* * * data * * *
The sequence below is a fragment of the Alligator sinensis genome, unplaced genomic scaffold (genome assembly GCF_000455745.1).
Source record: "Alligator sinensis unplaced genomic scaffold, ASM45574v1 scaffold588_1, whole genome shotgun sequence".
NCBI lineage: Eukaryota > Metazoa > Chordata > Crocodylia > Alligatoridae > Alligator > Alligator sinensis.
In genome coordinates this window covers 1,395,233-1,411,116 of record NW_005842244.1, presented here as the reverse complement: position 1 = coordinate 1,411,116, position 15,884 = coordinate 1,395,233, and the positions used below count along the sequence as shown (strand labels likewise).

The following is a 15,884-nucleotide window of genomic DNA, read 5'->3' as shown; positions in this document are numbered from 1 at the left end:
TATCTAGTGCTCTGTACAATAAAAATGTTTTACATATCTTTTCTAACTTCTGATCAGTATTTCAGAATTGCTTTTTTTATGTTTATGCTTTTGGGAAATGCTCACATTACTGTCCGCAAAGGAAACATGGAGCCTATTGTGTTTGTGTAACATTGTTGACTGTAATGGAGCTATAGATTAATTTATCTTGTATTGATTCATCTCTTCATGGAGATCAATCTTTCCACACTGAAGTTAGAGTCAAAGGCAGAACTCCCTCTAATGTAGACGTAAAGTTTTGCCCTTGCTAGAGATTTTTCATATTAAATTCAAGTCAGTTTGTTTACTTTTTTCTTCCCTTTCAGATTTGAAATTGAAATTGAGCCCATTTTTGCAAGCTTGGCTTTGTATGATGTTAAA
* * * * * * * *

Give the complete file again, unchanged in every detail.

The sequence below is a fragment of the Alligator sinensis genome, unplaced genomic scaffold (genome assembly GCF_000455745.1).
Source record: "Alligator sinensis unplaced genomic scaffold, ASM45574v1 scaffold588_1, whole genome shotgun sequence".
NCBI lineage: Eukaryota > Metazoa > Chordata > Crocodylia > Alligatoridae > Alligator > Alligator sinensis.
In genome coordinates this window covers 1,395,233-1,411,116 of record NW_005842244.1, presented here as the reverse complement: position 1 = coordinate 1,411,116, position 15,884 = coordinate 1,395,233, and the positions used below count along the sequence as shown (strand labels likewise).

The following is a 15,884-nucleotide window of genomic DNA, read 5'->3' as shown; positions in this document are numbered from 1 at the left end:
TATCTAGTGCTCTGTACAATAAAAATGTTTTACATATCTTTTCTAACTTCTGATCAGTATTTCAGAATTGCTTTTTTTATGTTTATGCTTTTGGGAAATGCTCACATTACTGTCCGCAAAGGAAACATGGAGCCTATTGTGTTTGTGTAACATTGTTGACTGTAATGGAGCTATAGATTAATTTATCTTGTATTGATTCATCTCTTCATGGAGATCAATCTTTCCACACTGAAGTTAGAGTCAAAGGCAGAACTCCCTCTAATGTAGACGTAAAGTTTTGCCCTTGCTAGAGATTTTTCATATTAAATTCAAGTCAGTTTGTTTACTTTTTTCTTCCCTTTCAGATTTGAAATTGAAATTGAGCCCATTTTTGCAAGCTTGGCTTTGTATGATGTTAAA